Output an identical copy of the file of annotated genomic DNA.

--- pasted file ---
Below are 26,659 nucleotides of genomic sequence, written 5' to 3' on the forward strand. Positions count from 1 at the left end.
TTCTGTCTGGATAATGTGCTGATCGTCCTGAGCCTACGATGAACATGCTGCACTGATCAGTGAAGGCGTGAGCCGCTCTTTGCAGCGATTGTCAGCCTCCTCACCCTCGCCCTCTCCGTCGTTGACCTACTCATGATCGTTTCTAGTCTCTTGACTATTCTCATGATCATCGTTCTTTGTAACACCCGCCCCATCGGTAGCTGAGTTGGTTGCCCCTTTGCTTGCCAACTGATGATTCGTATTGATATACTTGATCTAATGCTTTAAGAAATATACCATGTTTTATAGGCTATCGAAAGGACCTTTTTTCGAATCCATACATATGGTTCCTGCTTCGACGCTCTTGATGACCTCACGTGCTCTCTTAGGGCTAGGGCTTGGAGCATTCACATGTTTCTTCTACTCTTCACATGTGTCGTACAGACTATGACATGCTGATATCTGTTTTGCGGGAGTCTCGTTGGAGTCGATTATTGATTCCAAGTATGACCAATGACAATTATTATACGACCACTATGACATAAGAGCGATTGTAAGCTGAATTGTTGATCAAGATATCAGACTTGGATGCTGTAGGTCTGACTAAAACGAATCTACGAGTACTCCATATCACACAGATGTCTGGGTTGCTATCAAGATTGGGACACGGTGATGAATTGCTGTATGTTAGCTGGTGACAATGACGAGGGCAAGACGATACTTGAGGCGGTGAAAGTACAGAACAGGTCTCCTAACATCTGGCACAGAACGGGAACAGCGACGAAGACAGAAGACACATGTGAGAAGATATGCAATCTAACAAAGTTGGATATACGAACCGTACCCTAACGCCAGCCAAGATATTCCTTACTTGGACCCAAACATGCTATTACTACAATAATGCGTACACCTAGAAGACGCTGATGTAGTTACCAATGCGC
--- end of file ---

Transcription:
Below are 26,659 nucleotides of genomic sequence, written 5' to 3' on the forward strand. Positions count from 1 at the left end.
TTCTGTCTGGATAATGTGCTGATCGTCCTGAGCCTACGATGAACATGCTGCACTGATCAGTGAAGGCGTGAGCCGCTCTTTGCAGCGATTGTCAGCCTCCTCACCCTCGCCCTCTCCGTCGTTGACCTACTCATGATCGTTTCTAGTCTCTTGACTATTCTCATGATCATCGTTCTTTGTAACACCCGCCCCATCGGTAGCTGAGTTGGTTGCCCCTTTGCTTGCCAACTGATGATTCGTATTGATATACTTGATCTAATGCTTTAAGAAATATACCATGTTTTATAGGCTATCGAAAGGACCTTTTTTCGAATCCATACATATGGTTCCTGCTTCGACGCTCTTGATGACCTCACGTGCTCTCTTAGGGCTAGGGCTTGGAGCATTCACATGTTTCTTCTACTCTTCACATGTGTCGTACAGACTATGACATGCTGATATCTGTTTTGCGGGAGTCTCGTTGGAGTCGATTATTGATTCCAAGTATGACCAATGACAATTATTATACGACCACTATGACATAAGAGCGATTGTAAGCTGAATTGTTGATCAAGATATCAGACTTGGATGCTGTAGGTCTGACTAAAACGAATCTACGAGTACTCCATATCACACAGATGTCTGGGTTGCTATCAAGATTGGGACACGGTGATGAATTGCTGTATGTTAGCTGGTGACAATGACGAGGGCAAGACGATACTTGAGGCGGTGAAAGTACAGAACAGGTCTCCTAACATCTGGCACAGAACGGGAACAGCGACGAAGACAGAAGACACATGTGAGAAGATATGCAATCTAACAAAGTTGGATATACGAACCGTACCCTAACGCCAGCCAAGATATTCCTTACTTGGACCCAAACATGCTATTACTACAATAATGCGTACACCTAGAAGACGCTGATGTAGTTACCAATGCGC